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Art. V.-1. Report on the Affairs of British North Amer
ica, from the EARL OF DURHAM, Her Majesty's High Commissioner, &c. &c. &c. Presented by Her Majesty's Command, and ordered by the House of Commons to be printed. London : 1839. fol. pp. 119. 2. Appendix to the Same. (A.B.C. D. and E.) London :
1839. fol. pp. 554. 3. Copies, or Extracts of Correspondence, relative to the
Affairs of British North America. Presented by Her
400. 4. A Narrative. By Sir FRANCIS B. HEAD, Bart. Lon
don : 1839. 8vo. pp. 448. 5. The Bubbles of Canada. By the Author of " Sam
Slick, the Clockmaker,” &c. &c. Philadelphia : Lea & Blanchard. 1839. 12mo. pp. 262.
"Les choses vont vîte en Bas Canada,” was a favorite maxim, less than two years since, with the partisans of the banished Speaker of the ci-devant House of Assembly of Lower Canada. Late events have indeed proved the saying true, though in a sense widely differing from that in which its author and his followers were proud to use it. An insurrection, suppressed by armed volunteers and a handful of troops, almost as soon as attempted ; a constitution suspended by act of Parliament ; a Governor-General and High Commissioner sent out, with unprecedented legal powers and military force, and charged with the complex duty of restoring tranquillity and good feeling, administering a temporary despotic government, and devising a new constitutional system in place of that which had just worked out its own destruction; the first public act of this new Governor summarily disallowed, and his mission prematurely terminated; a second insurrection, of yet shorter duration than the first, the ex-governor censured for his prompt return to England, and his masterly Report complimented, a few weeks after, by the British Ministry ; the Colonial Secretary, in whose name the despatches censuring him had run, all at once removed, and his place filled by another ; the Ministry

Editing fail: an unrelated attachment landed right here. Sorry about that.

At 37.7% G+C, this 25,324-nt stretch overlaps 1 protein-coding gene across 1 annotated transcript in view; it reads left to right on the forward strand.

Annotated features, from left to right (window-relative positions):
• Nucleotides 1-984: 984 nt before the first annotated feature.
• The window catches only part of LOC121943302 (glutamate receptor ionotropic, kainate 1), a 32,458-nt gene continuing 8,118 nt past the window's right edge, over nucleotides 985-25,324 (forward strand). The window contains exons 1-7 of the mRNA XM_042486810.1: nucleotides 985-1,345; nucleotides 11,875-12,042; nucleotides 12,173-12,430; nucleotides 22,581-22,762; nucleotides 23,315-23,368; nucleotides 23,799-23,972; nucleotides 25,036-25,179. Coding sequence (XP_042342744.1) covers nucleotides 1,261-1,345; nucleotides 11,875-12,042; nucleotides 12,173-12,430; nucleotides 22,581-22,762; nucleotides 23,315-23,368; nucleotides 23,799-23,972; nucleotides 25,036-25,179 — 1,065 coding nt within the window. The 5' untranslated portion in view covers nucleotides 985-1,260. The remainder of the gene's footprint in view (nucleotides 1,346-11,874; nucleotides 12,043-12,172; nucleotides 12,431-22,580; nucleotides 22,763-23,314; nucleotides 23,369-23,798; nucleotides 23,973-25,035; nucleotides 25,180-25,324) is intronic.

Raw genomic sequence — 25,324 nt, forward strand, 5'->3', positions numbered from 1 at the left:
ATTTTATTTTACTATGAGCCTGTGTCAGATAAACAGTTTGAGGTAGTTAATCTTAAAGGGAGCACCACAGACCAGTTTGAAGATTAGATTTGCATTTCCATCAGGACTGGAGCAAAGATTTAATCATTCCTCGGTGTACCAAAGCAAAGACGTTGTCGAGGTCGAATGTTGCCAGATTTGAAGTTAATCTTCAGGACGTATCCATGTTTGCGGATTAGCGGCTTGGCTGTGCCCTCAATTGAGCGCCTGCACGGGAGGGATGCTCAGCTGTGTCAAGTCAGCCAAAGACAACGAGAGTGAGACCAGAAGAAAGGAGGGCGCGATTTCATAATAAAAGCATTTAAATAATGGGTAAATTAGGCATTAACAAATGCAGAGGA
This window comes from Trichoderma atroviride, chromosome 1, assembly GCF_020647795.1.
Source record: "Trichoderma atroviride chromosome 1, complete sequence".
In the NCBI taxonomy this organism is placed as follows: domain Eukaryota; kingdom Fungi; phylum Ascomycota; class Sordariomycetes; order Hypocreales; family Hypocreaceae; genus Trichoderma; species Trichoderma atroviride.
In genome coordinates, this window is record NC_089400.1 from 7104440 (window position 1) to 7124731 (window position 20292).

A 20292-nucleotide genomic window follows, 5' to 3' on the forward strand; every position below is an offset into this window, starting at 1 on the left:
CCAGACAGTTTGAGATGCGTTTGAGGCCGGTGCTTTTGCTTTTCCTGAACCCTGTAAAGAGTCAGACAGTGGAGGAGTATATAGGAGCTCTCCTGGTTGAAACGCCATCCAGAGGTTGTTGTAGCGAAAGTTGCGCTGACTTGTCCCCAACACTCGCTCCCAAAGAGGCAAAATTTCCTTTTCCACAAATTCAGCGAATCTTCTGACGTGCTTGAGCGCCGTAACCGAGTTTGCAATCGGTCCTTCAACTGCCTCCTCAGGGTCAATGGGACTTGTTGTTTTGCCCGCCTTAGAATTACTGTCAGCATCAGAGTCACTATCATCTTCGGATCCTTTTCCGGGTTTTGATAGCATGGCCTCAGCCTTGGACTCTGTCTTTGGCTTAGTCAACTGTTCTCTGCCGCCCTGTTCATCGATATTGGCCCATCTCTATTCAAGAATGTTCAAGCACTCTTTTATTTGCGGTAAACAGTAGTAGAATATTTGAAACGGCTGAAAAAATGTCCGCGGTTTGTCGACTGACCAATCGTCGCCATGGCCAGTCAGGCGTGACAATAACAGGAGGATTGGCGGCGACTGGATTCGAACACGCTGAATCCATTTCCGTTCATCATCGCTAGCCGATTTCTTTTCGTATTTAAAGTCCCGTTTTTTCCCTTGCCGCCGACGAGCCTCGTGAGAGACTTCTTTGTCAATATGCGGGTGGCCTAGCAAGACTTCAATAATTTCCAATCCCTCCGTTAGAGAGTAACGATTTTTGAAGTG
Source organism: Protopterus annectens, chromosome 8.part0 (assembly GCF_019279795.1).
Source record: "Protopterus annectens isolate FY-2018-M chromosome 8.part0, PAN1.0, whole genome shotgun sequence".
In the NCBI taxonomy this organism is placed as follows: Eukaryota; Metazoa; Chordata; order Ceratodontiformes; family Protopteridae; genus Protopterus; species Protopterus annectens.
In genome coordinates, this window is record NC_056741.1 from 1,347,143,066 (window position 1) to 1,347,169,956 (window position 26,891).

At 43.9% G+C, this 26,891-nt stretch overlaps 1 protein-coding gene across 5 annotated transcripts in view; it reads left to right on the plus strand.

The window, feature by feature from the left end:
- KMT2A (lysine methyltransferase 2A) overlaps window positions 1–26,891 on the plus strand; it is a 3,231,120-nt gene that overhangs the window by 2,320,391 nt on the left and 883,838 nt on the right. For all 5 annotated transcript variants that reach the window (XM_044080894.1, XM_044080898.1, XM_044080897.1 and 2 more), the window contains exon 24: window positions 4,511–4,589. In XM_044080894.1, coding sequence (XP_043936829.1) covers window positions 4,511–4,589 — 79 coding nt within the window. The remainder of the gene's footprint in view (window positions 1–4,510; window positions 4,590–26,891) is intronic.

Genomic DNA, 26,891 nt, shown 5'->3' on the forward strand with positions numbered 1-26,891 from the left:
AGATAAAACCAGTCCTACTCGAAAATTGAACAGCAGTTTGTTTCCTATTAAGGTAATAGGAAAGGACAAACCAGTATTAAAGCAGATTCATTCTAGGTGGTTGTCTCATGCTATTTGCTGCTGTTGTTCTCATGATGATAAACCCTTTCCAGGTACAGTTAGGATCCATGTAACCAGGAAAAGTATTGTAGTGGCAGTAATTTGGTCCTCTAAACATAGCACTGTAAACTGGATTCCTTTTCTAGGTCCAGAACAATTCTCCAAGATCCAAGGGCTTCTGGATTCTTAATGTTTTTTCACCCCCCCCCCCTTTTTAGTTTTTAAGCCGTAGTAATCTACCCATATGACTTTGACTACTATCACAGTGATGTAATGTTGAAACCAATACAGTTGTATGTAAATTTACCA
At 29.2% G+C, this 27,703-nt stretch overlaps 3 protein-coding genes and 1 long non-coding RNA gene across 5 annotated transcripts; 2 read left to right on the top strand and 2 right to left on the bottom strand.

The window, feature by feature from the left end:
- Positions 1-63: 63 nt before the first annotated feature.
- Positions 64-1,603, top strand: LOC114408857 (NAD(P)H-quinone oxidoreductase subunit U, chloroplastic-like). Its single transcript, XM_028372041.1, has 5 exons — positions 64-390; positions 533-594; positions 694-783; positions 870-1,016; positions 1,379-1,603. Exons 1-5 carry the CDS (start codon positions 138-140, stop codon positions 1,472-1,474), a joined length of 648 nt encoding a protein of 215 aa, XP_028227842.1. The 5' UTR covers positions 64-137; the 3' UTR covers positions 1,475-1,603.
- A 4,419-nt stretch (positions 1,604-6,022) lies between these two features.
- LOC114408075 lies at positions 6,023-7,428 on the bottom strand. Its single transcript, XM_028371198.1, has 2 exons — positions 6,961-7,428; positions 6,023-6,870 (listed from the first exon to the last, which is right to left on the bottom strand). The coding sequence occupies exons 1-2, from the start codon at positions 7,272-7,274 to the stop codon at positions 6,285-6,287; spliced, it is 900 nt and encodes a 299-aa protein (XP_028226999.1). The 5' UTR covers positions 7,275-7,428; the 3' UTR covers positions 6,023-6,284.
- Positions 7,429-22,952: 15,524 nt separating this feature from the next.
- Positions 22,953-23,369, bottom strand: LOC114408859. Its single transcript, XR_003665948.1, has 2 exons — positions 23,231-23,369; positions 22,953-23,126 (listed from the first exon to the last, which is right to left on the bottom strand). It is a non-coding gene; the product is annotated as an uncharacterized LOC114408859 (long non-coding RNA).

VOL. XLIX. — No. 105. 48
itself next resigning, and then restored to office ; its Canadian measures brought before the public, and then modified so often and so much at the suggestion of one party and another, that the public can scarce tell any thing about them, but that they differ in some of their most important features from the recommendations of the approved Report ; – all this, and much more that has vitally affected the interests of the British American Provinces, has been crowded within this short space of time. The commercial embarrassments, which caused a brief suspension of specie payments in this country, led to a like result in them; and its effects upon the resources of the two Canadas were rendered doubly prejudicial by the incapacity of those, who at that crisis had the ordering of the financial blunders of the Upper Province. Political causes have since visited upon the Canadas the evils of a second suspension. Insurrection has made its appearance in Upper as well as in Lower Canada. In both, men's minds have been heated with civil strife and border struggles. From these, and, since, from the agitation of the Maine boundary question, a war between England and the United States has more than once seemed imminently threatening. For much of the time, indeed, a quasi border war has been actually going on, with all the thousands of false rumors and varying but ever hurtful excitements, which must of necessity grow out of such a state of affairs. Things have been moving fast in Lower Canada. Her sister provinces have come in for their full share of the movement ; and even these United States have not escaped its influence.